Reviewed by David F, Winkler, Ph.D.
Since its inception, the Naval Historical Foundation book review program has welcomed historical fiction submissions, recognizing that fictional writers, released from the constraints of demonstrating documented sources, can sometimes convey a better sense of what actually happened to a broader audience. Such is the case with The Silver Waterfall, Kevin Miller’s first attempt at historical fiction. A retired Navy captain, Miller had earned his wings of gold and first flew A-7 Corsairs before switching to the cockpit of an F/A-18 Hornet. I first met Miller when he had command of VFA-105 embarked in Enterprise in the aftermath of strikes his squadron made against Iraq in December 1998 – an operation called Desert Fox. We later crossed paths when he was Chief Operating Officer of the Naval Aviation Museum Foundation. Since then he has taken to writing. Following in the wake of Tom Clancy in the techno-thriller genre, he has published a trio of contemporary novels drawing on his experience as a naval aviator that have built quite the following.
Turning to the past, Miller now aims to replicate for Midway what Michael Shaara had accomplished for Gettysburg, A gifted story-teller, Miller’s depiction of the banter and emotions felt by the participants of the battle – mostly aviators – seems very credible. While he drew on his own time in the cockpit piloting Navy attack jets to relate to the reader the experience of diving on a Japanese carrier in a SBD Dauntless, what’s more evident is he spent much time with many of the veterans. Furthermore, during his tenure at the National Naval Aviation Museum in Pensacola, Miller got to know their aircraft.
Like Gettysburg, Midway is a three-day battle. For Shaara the battle climaxes on the third day with George Pickett’s charge through the wheat fields which is turned back after bloody hand-to-hand combat. Midway doesn’t play out as nicely for Miller. The climax of the battle occurs on the first day when “The Silver Waterfall” descends on Kido Butai to successfully takeout three of the four Japanese carriers supporting the planned seizure of Midway.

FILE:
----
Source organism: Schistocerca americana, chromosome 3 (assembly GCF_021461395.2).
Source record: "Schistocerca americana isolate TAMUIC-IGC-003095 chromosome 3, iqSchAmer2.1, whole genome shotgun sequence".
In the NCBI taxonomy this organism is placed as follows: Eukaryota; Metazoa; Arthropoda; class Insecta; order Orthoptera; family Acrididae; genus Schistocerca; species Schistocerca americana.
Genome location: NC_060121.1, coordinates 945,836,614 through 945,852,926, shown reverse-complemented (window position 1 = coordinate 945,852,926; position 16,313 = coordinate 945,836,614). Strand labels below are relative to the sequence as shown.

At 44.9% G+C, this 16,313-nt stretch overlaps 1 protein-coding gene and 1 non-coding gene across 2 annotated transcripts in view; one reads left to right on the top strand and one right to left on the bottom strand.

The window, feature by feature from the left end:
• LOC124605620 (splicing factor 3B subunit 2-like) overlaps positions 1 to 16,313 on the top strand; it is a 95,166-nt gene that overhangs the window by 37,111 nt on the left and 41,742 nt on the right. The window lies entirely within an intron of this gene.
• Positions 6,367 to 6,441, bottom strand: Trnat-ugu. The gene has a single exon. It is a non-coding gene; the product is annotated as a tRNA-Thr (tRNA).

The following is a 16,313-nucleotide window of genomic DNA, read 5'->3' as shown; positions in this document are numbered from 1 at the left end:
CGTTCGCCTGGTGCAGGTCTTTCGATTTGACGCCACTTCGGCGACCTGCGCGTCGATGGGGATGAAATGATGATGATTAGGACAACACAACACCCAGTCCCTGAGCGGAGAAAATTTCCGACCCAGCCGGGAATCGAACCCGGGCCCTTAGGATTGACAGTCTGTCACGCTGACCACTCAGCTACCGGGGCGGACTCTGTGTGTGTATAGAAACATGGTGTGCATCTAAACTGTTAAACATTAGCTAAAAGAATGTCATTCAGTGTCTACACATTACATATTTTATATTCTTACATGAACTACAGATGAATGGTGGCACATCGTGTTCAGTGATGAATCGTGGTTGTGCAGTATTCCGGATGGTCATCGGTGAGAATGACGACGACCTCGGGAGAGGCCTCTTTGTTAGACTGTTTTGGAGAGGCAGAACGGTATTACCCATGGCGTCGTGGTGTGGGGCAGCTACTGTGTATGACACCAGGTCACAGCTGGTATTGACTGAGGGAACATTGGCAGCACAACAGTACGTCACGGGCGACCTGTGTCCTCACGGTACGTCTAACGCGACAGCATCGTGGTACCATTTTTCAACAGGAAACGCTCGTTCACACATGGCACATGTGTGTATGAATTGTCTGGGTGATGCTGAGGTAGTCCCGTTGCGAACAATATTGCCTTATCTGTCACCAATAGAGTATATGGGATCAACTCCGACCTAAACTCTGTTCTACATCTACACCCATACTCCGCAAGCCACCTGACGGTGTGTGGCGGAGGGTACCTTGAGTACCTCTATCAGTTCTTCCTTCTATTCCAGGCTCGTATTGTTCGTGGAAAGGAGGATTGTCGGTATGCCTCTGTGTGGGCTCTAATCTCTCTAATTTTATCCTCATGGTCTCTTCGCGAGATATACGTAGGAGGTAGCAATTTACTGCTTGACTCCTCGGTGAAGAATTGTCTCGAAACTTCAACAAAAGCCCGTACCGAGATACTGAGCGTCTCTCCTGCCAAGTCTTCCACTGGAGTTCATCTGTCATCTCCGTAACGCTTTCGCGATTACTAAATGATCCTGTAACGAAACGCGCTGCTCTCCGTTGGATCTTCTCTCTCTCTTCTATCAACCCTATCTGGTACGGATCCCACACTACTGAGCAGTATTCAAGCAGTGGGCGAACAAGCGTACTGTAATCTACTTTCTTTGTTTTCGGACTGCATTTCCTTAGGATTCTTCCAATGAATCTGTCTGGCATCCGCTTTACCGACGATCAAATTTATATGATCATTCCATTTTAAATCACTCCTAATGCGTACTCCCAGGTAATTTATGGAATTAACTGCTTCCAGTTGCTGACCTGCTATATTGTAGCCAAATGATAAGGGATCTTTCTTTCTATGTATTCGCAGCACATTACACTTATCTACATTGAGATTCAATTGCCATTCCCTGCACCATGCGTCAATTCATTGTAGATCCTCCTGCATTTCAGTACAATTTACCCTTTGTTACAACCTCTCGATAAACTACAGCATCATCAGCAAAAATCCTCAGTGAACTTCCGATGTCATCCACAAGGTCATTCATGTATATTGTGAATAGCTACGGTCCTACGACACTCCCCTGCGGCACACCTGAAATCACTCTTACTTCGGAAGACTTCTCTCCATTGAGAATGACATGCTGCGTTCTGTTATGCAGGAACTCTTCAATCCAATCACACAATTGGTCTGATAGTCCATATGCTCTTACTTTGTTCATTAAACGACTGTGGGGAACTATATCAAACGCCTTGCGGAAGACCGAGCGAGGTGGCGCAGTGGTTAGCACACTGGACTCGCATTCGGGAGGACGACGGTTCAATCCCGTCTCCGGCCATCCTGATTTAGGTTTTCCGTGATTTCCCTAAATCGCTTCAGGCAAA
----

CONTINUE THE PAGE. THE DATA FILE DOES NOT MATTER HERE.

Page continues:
Miller handled the challenge of keeping the reader engaged over the following two days by recreating tensions and turmoil that where known to be present between Raymond Spruance, his chief of staff Miles Browning, and the carrier, air group, and squadron commanders. Miller makes it abundantly clear that in the American destruction of four of the Imperial Japanese Navy’s finest flattops, that Hornet did not cover itself in glory as its fighter and dive bomber squadrons missed out on the action of June 4 to leave Torpedo Squadron 8 to attack alone and get annihilated.
Indeed, Miller’s depiction of the discussions on the bridges of Japanese and American flagships make this book worthy reading material for case studies on command decision making.
What could make the book more suitable for such use is if Miller provided more explanatory footnotes. Because I’ve read many takes on the battle, including Craig Symonds most recent study, The Battle of Midway (2011), I understood the “backstory.” Readers unfamiliar with the battle do not. Miller provides some explanatory notes such as the Mogami-Mukuma collision, but he could have further enhanced his work had he chose to include biographical notes about his featured individuals, factoids about the ships and aircraft involved in the engagement, and additional aspects about the battle that could not be practically included in the narrative.
Overall, did Miller accomplish do for Midway what Shaara did for Gettysburg. I would have to answer with a resounding “Yes!”
Kevin Miller. The Silver Waterfall: A Novel of the Battle of Midway. Braveship Books, Los Angeles CA. 2020
Dr. David F. Winkler is the Staff Historian for the Naval Historical Foundation and the 2020-2021 Charles Lindbergh Chair of Aerospace History at the Smithian Institute.
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